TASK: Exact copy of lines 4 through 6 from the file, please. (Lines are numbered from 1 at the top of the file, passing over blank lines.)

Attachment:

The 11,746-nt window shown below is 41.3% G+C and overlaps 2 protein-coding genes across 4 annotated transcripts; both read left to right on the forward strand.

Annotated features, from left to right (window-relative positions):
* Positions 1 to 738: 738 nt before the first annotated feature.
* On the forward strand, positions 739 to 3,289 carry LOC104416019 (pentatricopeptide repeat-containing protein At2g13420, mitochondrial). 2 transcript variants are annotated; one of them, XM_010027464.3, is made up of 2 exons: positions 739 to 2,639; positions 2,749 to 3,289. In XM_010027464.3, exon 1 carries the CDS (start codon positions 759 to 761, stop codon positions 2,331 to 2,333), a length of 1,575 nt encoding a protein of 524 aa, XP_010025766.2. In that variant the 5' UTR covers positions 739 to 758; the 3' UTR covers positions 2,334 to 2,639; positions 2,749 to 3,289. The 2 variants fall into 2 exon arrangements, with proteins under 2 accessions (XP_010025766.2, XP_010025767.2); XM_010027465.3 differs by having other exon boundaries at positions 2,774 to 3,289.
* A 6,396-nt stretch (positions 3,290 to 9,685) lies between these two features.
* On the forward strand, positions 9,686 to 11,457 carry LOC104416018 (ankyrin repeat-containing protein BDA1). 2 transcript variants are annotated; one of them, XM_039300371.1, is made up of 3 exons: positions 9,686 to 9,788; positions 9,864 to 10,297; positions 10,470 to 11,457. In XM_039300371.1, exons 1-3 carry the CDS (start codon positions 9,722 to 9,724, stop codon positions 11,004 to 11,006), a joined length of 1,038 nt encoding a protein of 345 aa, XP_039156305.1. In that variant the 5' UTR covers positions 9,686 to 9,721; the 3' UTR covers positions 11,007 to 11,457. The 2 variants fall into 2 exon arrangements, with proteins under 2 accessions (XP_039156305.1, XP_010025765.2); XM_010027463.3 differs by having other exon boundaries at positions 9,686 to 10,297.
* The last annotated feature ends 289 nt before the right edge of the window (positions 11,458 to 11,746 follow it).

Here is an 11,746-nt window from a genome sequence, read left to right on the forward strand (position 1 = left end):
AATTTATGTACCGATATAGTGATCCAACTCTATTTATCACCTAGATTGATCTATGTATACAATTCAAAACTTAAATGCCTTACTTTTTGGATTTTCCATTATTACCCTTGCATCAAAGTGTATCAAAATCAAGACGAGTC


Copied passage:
* On the forward strand, positions 739 to 3,289 carry LOC104416019 (pentatricopeptide repeat-containing protein At2g13420, mitochondrial). 2 transcript variants are annotated; one of them, XM_010027464.3, is made up of 2 exons: positions 739 to 2,639; positions 2,749 to 3,289. In XM_010027464.3, exon 1 carries the CDS (start codon positions 759 to 761, stop codon positions 2,331 to 2,333), a length of 1,575 nt encoding a protein of 524 aa, XP_010025766.2. In that variant the 5' UTR covers positions 739 to 758; the 3' UTR covers positions 2,334 to 2,639; positions 2,749 to 3,289. The 2 variants fall into 2 exon arrangements, with proteins under 2 accessions (XP_010025766.2, XP_010025767.2); XM_010027465.3 differs by having other exon boundaries at positions 2,774 to 3,289.
* A 6,396-nt stretch (positions 3,290 to 9,685) lies between these two features.
* On the forward strand, positions 9,686 to 11,457 carry LOC104416018 (ankyrin repeat-containing protein BDA1). 2 transcript variants are annotated; one of them, XM_039300371.1, is made up of 3 exons: positions 9,686 to 9,788; positions 9,864 to 10,297; positions 10,470 to 11,457. In XM_039300371.1, exons 1-3 carry the CDS (start codon positions 9,722 to 9,724, stop codon positions 11,004 to 11,006), a joined length of 1,038 nt encoding a protein of 345 aa, XP_039156305.1. In that variant the 5' UTR covers positions 9,686 to 9,721; the 3' UTR covers positions 11,007 to 11,457. The 2 variants fall into 2 exon arrangements, with proteins under 2 accessions (XP_039156305.1, XP_010025765.2); XM_010027463.3 differs by having other exon boundaries at positions 9,686 to 10,297.